Product Type: Canon digital cameras
Newest Review: ... it takes so long. On the flip side, there are loads of positive aspects to the Canon 60D. First of all, the buttons and wheels are all... more
Shooting the proverbial? Not with this little baby!
Canon EOS 60D
Member Name: Mama-Q
Canon EOS 60D
Advantages: high res images, creative control, long battery life.
Disadvantages: a tiny bit gimmicky.
I didn't want to buy a camera that came with a kit lens so I looked on the ever trusty eBay to look for a fairly new/lightly used 60D. And I found one for under £600, from America. Little did I know that I'd be charged import VAT but the story still ended well as I still saved myself money. For this kind of camera with a kit lens you're looking to pay anywhere between £739-900 and for the body only (no lenses include) you'll pay around £739 (Amazon.co.uk price.) Now this sounds like a huge chunk of money, right? Of course it does. But even if I had to pay the £739 price for this camera it would have been worth it. Seeing as I like to shop around for a bargain, and wait for the best opportunity to grab said bargain, then I ended up paying £100 under the UK price...which is still a huge chunk of cash, I understand, but if you're serious about a 'decent' camera with more creative control then you'll need to be serious about the price you're willing to pay. The 60D does not come cheap and you should be worried if it does.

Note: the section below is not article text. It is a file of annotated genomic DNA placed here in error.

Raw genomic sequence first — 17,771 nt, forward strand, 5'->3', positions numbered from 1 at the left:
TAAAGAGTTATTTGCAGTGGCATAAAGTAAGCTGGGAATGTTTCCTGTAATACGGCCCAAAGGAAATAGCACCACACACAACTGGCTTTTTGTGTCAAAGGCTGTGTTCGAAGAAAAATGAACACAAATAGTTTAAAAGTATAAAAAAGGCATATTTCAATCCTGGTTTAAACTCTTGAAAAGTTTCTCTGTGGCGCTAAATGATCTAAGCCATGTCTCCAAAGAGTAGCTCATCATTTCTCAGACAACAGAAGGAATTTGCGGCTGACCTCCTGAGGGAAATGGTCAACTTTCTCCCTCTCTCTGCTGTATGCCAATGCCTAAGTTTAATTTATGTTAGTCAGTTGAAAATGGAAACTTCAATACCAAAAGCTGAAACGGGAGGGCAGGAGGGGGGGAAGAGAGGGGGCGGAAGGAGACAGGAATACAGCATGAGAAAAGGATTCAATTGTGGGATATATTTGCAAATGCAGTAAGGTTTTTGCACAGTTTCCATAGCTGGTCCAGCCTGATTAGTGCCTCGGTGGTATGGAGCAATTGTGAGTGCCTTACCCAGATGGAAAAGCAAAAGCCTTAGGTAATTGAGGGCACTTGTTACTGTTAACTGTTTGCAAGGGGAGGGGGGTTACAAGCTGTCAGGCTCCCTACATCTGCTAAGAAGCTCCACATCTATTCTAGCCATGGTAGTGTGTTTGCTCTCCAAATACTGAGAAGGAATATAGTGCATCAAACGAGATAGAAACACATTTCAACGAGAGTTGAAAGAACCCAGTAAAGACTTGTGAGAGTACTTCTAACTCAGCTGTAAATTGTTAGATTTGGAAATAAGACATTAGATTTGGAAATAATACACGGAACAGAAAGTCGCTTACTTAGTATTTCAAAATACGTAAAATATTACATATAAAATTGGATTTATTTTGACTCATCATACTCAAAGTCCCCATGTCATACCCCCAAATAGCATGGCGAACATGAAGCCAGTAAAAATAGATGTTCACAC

Another thing I'd recommend before buying a camera; try it out. Go to Jessops, or some other camera shop, and try out every camera. Get a feel for the controls, the weight of the camera and understand you may need to put in time to learn how to use it correctly, too. If you're looking to buy a 'nice' camera then you're going to be sorely disappointed when you buy the 'nice' camera and can't use it. Buy within your comfort zone - if you're comfortable using the £100 Canon digital camera, stick with the £100 Canon digital camera. If you want to learn how to use the DSLR and want 'better photos' then by all means go for it, spend £739 on this camera. If you don't have £739 to waste then I'd suggest your money is spent better elsewhere ;).
I felt very comfortable with this camera when I first got it because I'd had a Canon DSLR previous to getting my 60D. I knew the ropes, so to speak, but there were a few features about this camera that my previous camera didn't have. These were;
* Swivel LCD screen. This opens and can be twisted to different angles. I don't really find this useful as I always look through my viewfinder to get photos so found this quite gimmicky. However for videos I suppose that it could be useful.